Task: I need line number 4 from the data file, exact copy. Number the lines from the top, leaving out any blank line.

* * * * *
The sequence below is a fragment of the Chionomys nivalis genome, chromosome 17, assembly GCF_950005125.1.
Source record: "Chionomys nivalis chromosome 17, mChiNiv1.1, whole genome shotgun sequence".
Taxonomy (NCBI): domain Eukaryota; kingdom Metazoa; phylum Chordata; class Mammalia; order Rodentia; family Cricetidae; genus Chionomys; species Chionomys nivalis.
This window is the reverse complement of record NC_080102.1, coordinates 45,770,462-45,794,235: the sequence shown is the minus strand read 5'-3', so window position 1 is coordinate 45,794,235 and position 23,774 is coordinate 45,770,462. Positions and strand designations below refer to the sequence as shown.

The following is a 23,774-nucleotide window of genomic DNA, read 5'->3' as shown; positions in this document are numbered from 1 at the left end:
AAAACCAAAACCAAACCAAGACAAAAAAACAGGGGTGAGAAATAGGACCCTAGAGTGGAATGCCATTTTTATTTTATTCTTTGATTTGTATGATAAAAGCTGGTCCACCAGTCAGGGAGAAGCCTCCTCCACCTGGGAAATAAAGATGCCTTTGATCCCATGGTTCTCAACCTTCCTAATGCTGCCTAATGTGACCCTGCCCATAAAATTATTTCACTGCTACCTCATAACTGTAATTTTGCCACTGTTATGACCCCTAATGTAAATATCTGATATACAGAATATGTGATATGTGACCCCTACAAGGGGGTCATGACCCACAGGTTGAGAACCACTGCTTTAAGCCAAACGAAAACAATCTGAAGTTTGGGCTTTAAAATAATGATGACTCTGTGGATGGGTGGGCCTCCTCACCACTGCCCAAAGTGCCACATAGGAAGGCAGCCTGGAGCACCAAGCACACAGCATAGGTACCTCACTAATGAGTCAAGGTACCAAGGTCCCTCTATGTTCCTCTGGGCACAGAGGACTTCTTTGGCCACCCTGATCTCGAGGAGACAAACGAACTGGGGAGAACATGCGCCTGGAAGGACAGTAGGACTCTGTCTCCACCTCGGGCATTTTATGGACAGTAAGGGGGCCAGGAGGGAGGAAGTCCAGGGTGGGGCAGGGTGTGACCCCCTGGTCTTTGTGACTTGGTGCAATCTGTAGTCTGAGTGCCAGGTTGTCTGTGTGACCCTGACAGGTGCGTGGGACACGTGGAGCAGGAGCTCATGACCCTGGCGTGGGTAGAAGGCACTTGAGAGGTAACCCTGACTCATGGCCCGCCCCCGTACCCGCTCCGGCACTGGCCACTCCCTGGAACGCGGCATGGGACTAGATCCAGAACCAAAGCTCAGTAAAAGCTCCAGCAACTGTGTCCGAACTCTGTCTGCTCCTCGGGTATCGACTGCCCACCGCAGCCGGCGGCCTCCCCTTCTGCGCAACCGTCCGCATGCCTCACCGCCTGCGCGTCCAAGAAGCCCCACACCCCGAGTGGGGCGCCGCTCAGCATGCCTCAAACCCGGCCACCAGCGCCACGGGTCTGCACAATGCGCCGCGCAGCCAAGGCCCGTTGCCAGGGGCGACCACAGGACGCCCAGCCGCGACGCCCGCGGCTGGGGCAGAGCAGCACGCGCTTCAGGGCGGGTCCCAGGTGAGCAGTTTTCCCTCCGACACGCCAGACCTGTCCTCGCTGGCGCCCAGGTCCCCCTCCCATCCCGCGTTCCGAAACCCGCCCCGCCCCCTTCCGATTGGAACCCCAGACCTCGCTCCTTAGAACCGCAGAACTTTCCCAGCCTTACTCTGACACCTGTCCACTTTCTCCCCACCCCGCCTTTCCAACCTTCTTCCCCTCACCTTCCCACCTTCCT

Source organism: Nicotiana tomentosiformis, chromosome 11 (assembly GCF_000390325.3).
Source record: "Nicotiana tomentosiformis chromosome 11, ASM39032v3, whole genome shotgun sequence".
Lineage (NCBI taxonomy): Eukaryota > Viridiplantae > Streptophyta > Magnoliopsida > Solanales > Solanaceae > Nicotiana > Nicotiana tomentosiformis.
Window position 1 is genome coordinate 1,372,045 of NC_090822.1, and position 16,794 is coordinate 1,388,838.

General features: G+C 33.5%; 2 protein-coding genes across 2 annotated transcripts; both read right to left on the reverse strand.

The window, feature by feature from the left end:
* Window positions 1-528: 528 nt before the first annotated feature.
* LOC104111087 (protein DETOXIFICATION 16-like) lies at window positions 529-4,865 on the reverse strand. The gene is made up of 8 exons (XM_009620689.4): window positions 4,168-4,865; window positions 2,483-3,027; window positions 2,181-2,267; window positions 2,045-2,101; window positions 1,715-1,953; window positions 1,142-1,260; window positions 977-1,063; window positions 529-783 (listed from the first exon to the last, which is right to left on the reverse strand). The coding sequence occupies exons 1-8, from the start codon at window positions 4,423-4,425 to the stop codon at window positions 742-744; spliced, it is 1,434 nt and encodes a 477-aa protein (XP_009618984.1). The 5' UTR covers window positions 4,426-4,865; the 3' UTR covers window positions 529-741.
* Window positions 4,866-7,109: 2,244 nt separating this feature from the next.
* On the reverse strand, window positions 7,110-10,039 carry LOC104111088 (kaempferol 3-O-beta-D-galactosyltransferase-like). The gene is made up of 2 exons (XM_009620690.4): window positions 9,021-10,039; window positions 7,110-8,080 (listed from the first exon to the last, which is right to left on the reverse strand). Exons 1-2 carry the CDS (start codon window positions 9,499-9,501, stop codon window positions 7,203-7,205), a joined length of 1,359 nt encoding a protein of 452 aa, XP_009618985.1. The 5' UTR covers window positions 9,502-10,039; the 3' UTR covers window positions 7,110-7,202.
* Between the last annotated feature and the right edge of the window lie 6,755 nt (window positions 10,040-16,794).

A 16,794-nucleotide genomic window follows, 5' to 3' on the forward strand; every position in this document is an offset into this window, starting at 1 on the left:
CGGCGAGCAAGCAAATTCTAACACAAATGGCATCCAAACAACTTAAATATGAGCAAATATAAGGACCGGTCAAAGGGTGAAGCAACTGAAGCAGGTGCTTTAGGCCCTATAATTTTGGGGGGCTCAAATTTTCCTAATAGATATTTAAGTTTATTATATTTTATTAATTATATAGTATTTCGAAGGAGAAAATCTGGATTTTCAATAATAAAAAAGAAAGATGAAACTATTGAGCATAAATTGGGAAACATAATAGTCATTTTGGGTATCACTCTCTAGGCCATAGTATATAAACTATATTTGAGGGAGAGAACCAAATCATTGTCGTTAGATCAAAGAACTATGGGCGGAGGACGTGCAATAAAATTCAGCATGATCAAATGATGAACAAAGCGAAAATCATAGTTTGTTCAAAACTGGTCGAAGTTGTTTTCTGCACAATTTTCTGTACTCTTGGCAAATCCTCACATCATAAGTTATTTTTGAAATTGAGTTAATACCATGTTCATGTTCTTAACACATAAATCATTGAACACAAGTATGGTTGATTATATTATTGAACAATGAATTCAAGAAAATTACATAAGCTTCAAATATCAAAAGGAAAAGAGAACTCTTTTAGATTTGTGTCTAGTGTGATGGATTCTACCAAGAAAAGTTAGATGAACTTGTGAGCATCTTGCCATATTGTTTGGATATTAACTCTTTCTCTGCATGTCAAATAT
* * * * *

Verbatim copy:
This window is the reverse complement of record NC_080102.1, coordinates 45,770,462-45,794,235: the sequence shown is the minus strand read 5'-3', so window position 1 is coordinate 45,794,235 and position 23,774 is coordinate 45,770,462. Positions and strand designations below refer to the sequence as shown.